Consumers Fear Data Theft over Stolen Wallet, Car
Ensuring consumer security requires an understanding of what data consumers value, as well as an awareness of their perceptions and experience with breaches. This is what Radware attempted to learn when it queried more than 3,000 consumers in its survey, Consumer Sentiments: Cybersecurity, Personal Data and the Impact on Customer Loyalty.
Of those who participated in the survey, 55% said that data theft ranked top of the list when it came to theft of their personal property. By comparison, 23% said they were concerned about the theft of their wallets, while 10% feared having their car stolen. Only 6% of respondents worried about the theft of their cell phone and house keys.
“It’s no surprise that data theft ranks so high in the minds of Americans as a major risk,” said Anna Convery-Pelletier, chief marketing officer for Radware, in today’s press release. “It’s easy to buy a new car or a new cell phone, but having private data exposed can have permanent consequences for both the consumer and the brand where the breach occurred. When an organization does not properly secure its network, it is putting its brand reputation in jeopardy and risking its customer base.”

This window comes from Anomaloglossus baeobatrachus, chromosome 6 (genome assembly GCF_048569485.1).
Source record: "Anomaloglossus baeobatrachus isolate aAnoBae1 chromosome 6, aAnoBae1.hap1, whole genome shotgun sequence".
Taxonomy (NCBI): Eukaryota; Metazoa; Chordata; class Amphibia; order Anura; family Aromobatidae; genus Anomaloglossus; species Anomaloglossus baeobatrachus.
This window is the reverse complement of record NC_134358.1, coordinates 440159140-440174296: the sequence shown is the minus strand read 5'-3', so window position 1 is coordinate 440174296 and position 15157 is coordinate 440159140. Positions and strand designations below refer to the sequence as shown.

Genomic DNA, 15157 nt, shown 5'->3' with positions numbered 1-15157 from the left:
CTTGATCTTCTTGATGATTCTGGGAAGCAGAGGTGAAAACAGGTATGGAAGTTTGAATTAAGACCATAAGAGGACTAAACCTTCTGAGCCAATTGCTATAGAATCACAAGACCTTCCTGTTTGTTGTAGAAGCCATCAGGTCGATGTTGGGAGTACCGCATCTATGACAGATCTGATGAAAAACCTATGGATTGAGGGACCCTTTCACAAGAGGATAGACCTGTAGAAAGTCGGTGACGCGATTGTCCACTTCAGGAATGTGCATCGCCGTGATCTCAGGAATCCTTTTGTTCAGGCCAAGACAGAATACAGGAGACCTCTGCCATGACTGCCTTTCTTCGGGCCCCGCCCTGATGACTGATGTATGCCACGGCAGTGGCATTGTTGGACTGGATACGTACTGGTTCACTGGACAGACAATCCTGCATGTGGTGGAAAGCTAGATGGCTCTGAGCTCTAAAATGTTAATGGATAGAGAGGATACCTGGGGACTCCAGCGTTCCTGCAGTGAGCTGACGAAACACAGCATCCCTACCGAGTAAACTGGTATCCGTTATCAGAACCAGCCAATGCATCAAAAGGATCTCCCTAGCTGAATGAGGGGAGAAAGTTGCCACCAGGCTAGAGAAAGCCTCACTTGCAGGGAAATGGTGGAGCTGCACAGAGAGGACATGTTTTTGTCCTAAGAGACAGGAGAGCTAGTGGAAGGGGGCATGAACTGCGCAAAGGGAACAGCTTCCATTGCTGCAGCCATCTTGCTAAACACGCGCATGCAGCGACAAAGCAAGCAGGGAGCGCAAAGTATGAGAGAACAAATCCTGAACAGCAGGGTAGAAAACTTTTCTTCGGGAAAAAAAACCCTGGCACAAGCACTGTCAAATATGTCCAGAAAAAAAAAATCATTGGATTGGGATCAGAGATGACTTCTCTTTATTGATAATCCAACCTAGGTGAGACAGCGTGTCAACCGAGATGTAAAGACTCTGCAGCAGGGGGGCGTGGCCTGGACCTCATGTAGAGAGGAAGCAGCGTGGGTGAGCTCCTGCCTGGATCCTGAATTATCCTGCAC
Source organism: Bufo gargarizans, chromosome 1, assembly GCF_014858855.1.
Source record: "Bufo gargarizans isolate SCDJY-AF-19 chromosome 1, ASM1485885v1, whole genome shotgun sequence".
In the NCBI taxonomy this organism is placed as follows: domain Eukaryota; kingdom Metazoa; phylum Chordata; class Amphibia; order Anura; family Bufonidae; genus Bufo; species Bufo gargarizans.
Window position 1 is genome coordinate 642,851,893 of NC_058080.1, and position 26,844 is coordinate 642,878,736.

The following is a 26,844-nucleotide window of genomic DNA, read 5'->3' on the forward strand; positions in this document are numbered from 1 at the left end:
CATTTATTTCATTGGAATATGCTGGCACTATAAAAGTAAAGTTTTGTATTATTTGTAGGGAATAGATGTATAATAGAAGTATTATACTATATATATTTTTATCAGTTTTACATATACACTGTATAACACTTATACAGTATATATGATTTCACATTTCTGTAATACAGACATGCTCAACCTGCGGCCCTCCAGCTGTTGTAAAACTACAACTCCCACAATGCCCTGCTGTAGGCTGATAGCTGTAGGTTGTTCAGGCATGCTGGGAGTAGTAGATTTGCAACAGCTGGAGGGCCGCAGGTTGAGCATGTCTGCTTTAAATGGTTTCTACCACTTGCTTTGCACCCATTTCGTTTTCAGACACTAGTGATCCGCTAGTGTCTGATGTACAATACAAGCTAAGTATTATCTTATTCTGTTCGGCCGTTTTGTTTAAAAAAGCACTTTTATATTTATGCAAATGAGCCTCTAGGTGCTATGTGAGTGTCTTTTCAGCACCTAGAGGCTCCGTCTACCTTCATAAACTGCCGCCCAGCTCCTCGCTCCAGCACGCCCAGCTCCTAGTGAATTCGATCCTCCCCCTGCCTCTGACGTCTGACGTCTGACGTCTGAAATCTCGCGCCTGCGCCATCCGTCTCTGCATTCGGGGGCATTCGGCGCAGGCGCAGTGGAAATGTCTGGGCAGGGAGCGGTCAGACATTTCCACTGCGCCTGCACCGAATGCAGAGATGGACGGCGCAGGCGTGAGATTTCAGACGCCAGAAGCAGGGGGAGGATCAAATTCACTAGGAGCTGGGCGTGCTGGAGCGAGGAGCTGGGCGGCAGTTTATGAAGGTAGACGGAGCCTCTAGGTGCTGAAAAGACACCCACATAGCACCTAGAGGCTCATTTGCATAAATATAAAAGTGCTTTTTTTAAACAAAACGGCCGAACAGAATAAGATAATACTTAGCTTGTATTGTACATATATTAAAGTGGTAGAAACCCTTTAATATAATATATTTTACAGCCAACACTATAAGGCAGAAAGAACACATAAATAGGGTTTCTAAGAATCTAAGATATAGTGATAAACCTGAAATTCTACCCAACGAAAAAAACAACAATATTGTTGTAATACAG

Having their Social Security numbers pilfered was the biggest concern for 54% of respondents, yet only 18% had the same worry when it came to their banking information. As little as 9% of the survey respondents said that having their healthcare records stolen was a paramount concern, yet healthcare records have a black market value of anywhere from $10 to $1,000, while Social Security numbers are valued between $2 and $25.
A notable disparity exists between the data that consumers are the most worried about protecting and the dollar value that data has to cyber-criminals, which the reports suggested underscores the fluidity of the value of personal information. “Just like financial markets, the value of personal information rises and falls based on political, economic and social factors. The economic principles of supply and demand also affect how cyber-criminals sell and purchase stolen information.”
Source: Information Security Magazine